The U.S. shale oil industry may collapse due to the sharp fall in oil prices because of coronavirus, a new influential report predicts.
The demand and price of oil tumbled due to the economic slowdown and has since begun to recover, but Australian think tank the Institute for Economics and Peace (IEP) warns a low price will affect political regimes in the Middle East, especially in Saudi Arabia, Iraq and Iran.
The impact of coronavirus may “result in the collapse of the shale oil industry in the U.S., unless oil prices return to their prior levels.”
Its annual Global Peace Index, published on Wednesday, analyses tension around the world and compiles an index of the most peaceful countries. It suggests the impact of coronavirus may “result in the collapse of the shale oil industry in the U.S., unless oil prices return to their prior levels.”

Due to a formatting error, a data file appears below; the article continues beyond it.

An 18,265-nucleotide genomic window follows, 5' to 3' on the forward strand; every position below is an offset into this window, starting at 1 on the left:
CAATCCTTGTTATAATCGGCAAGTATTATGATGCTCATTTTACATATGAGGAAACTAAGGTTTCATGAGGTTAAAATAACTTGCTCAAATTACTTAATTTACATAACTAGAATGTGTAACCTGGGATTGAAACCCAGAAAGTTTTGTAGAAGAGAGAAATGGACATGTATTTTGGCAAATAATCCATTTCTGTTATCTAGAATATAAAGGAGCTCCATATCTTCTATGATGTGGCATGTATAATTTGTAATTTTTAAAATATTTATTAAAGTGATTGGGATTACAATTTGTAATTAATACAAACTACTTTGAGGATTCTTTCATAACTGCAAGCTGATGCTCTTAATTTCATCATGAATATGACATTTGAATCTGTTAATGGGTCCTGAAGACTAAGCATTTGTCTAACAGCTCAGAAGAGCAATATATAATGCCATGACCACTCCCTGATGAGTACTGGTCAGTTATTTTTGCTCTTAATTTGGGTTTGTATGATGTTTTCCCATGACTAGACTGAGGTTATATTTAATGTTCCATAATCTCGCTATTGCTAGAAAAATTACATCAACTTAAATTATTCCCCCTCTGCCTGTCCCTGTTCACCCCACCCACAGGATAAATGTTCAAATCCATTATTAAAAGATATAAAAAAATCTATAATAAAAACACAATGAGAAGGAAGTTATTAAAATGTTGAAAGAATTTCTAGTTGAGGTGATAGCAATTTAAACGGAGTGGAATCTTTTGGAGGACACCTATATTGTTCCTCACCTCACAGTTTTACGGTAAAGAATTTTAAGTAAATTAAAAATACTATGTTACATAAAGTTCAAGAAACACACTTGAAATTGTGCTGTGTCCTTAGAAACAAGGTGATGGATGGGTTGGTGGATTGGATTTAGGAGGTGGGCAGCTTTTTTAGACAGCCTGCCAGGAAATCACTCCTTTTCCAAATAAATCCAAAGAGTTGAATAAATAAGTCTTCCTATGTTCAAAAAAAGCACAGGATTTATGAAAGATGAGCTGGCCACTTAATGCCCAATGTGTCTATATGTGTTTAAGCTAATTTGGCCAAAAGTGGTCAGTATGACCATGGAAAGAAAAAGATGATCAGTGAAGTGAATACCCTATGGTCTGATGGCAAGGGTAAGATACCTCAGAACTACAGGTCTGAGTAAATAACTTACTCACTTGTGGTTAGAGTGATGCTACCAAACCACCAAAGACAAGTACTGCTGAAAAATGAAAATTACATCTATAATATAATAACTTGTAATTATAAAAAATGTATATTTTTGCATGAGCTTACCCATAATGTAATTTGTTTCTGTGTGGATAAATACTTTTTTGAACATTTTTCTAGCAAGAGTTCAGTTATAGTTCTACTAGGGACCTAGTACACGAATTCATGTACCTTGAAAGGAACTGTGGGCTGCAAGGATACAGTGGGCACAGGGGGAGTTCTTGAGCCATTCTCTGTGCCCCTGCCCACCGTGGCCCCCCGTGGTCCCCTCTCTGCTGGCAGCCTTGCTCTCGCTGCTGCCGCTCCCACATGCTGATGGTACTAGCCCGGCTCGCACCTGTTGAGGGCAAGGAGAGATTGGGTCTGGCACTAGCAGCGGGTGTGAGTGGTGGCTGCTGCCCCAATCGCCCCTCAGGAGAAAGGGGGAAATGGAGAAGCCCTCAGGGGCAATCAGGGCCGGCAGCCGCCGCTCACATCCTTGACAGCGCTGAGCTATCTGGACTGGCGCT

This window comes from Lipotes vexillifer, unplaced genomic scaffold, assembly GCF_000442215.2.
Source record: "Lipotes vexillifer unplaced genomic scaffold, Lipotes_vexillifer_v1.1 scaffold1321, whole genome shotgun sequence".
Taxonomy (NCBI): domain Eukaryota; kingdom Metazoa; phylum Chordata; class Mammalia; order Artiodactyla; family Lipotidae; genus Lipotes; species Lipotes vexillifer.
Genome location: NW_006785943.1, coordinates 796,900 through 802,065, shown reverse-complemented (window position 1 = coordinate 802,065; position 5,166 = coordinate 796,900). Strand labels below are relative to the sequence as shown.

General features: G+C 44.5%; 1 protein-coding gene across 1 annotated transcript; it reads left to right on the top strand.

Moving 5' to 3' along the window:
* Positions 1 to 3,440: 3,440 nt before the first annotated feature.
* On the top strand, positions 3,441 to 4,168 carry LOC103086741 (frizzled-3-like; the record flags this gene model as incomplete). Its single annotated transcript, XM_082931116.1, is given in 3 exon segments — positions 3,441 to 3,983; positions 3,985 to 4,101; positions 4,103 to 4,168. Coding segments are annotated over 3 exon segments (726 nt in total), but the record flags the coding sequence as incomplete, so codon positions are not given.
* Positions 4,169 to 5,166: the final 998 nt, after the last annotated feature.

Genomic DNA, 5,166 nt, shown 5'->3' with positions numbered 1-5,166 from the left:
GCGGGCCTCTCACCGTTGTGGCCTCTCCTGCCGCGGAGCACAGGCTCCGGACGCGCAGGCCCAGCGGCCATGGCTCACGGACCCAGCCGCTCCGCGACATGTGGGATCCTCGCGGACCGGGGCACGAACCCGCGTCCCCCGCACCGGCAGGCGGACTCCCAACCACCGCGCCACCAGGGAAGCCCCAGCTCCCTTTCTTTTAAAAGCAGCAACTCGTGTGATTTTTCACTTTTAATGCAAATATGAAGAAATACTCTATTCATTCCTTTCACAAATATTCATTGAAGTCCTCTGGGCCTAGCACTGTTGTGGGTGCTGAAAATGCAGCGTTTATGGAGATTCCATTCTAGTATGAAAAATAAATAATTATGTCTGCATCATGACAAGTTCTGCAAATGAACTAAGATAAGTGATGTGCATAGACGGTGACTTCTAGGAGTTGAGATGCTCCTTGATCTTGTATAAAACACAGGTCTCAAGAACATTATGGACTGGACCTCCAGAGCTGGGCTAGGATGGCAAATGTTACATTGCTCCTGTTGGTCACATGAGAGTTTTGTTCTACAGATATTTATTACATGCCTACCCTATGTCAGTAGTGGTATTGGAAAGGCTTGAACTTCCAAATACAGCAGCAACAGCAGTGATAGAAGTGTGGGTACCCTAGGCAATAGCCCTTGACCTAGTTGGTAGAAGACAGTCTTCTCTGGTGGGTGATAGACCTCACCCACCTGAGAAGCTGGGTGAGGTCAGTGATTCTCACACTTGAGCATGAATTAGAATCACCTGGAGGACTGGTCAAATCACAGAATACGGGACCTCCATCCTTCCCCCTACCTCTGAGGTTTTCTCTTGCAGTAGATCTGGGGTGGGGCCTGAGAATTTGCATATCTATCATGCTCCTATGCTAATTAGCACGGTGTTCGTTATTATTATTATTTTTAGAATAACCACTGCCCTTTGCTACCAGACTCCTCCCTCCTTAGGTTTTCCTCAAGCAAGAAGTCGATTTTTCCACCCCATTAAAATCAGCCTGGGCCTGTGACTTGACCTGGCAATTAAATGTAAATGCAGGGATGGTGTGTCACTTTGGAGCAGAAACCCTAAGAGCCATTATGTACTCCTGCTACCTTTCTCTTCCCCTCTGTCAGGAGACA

While the price of oil has begun to recover, on Tuesday analysts at Goldman Sachs warned in a note that the rise in the oil price has been overdone and forecast a drop in Brent crude prices to $35 a barrel, from around $43 a barrel, within weeks.
Shale oil is produced by fracking, the controversial process of pumping high pressure water and sand underground to fracture rock and release valuable new energy reserves known as shale.
The IEP report says that the combined weakness in commercial, travel and industrial activity led to a plunge in oil prices in global markets.
“These markets were already affected by an oversupply, emanating from Russia and Saudi Arabia who could not agree on production curbs,” it says.
But on a positive note it goes on to rank the countries most likely to stage a swift economic recovery in the wake of the pandemic, using four indicators to calculate this.
China, Indonesia, Russia, Mexico and Australia all emerge as best placed to facilitate a recovery because they have low unemployment rates, low dependence on international trade, low tax revenue relative to gross domestic product, and low central government debt as a proportion to GDP.
IEP founder Steve Killelea said: “COVID-19 is negatively impacting peace across the world, with nations expected to become increasingly polarized in their ability to maintain peace and security. This reflects the virus’ potential…